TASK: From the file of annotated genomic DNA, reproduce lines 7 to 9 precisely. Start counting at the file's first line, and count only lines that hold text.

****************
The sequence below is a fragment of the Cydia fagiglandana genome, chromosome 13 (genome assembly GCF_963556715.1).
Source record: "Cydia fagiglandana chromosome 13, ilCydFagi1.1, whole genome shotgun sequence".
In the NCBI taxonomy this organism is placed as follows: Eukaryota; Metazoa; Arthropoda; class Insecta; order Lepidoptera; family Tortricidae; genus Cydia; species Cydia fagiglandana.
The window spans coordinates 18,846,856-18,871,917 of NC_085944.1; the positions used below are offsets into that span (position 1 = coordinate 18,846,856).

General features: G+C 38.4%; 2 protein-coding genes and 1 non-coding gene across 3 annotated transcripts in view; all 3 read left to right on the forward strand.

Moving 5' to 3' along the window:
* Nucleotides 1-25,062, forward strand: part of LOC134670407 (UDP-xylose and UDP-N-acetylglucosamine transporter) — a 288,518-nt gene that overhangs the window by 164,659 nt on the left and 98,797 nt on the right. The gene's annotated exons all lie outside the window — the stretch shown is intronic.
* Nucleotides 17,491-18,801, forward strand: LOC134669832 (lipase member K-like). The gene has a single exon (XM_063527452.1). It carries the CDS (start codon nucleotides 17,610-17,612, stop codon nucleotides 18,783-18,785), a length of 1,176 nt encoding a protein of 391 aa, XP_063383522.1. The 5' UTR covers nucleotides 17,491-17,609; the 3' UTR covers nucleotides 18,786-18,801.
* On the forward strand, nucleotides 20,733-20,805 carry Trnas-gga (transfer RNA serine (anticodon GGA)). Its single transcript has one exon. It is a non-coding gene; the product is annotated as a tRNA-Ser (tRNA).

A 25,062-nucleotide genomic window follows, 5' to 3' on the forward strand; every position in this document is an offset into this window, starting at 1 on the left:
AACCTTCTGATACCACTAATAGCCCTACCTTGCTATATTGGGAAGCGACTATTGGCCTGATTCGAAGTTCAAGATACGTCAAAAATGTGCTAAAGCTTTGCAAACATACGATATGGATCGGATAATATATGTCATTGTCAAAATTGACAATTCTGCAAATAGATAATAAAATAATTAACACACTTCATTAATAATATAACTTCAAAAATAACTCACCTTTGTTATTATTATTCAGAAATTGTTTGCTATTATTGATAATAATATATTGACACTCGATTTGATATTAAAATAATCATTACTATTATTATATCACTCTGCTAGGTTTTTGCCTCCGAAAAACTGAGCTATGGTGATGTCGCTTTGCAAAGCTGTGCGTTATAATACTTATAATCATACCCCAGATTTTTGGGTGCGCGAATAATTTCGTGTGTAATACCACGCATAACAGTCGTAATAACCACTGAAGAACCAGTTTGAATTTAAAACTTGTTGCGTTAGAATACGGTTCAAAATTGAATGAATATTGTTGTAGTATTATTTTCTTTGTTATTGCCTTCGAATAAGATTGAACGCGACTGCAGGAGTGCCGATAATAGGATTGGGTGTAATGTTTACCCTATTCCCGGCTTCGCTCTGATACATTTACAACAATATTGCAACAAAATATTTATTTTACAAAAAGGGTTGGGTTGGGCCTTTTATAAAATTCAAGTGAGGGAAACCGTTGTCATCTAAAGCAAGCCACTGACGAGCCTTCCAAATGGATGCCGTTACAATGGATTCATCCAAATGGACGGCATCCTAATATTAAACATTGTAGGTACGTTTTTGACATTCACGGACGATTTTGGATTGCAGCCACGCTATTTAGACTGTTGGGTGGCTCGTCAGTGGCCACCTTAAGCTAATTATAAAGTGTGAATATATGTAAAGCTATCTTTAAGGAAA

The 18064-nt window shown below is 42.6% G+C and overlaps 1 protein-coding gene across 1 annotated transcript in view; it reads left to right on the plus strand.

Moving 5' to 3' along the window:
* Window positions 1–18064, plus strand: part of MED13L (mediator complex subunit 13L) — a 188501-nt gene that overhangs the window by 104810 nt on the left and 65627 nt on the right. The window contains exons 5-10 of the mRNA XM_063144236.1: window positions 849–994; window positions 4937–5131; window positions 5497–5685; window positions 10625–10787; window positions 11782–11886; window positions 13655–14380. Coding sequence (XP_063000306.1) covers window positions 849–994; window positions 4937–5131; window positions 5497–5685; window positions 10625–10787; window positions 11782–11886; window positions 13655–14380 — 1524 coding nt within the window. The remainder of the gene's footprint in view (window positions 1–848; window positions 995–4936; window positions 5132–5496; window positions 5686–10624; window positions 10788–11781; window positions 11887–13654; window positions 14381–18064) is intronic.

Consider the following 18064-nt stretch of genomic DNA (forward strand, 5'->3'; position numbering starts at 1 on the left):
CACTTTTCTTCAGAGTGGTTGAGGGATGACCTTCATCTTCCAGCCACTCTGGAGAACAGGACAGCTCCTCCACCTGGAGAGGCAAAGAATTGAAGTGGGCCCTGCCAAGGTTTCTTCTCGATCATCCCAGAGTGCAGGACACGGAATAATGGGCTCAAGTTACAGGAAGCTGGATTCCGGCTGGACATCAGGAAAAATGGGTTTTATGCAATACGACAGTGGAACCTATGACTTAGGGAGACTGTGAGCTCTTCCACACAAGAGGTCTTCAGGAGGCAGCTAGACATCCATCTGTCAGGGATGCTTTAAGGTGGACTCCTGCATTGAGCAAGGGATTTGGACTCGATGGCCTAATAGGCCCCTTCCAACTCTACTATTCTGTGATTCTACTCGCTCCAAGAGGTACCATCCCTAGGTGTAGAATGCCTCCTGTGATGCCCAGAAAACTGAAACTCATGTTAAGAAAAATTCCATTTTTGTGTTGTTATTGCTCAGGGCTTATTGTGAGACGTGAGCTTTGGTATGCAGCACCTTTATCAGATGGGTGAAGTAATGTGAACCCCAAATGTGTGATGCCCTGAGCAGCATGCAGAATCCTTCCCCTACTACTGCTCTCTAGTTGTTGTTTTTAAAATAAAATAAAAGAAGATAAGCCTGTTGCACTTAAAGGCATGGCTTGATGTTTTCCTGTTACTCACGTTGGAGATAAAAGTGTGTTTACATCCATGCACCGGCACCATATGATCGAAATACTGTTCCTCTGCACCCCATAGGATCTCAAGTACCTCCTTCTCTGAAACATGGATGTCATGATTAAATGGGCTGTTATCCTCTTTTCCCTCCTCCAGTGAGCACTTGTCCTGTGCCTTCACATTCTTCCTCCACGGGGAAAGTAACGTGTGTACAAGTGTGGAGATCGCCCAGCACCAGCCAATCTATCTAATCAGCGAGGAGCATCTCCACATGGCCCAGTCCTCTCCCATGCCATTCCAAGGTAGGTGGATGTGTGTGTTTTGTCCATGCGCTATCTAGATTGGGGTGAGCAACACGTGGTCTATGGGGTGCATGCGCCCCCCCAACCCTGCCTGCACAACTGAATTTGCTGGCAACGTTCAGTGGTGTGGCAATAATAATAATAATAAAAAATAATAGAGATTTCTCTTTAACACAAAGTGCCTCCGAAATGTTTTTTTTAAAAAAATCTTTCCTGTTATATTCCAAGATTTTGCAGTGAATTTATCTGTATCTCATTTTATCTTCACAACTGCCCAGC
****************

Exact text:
* Nucleotides 1-25,062, forward strand: part of LOC134670407 (UDP-xylose and UDP-N-acetylglucosamine transporter) — a 288,518-nt gene that overhangs the window by 164,659 nt on the left and 98,797 nt on the right. The gene's annotated exons all lie outside the window — the stretch shown is intronic.
* Nucleotides 17,491-18,801, forward strand: LOC134669832 (lipase member K-like). The gene has a single exon (XM_063527452.1). It carries the CDS (start codon nucleotides 17,610-17,612, stop codon nucleotides 18,783-18,785), a length of 1,176 nt encoding a protein of 391 aa, XP_063383522.1. The 5' UTR covers nucleotides 17,491-17,609; the 3' UTR covers nucleotides 18,786-18,801.
* On the forward strand, nucleotides 20,733-20,805 carry Trnas-gga (transfer RNA serine (anticodon GGA)). Its single transcript has one exon. It is a non-coding gene; the product is annotated as a tRNA-Ser (tRNA).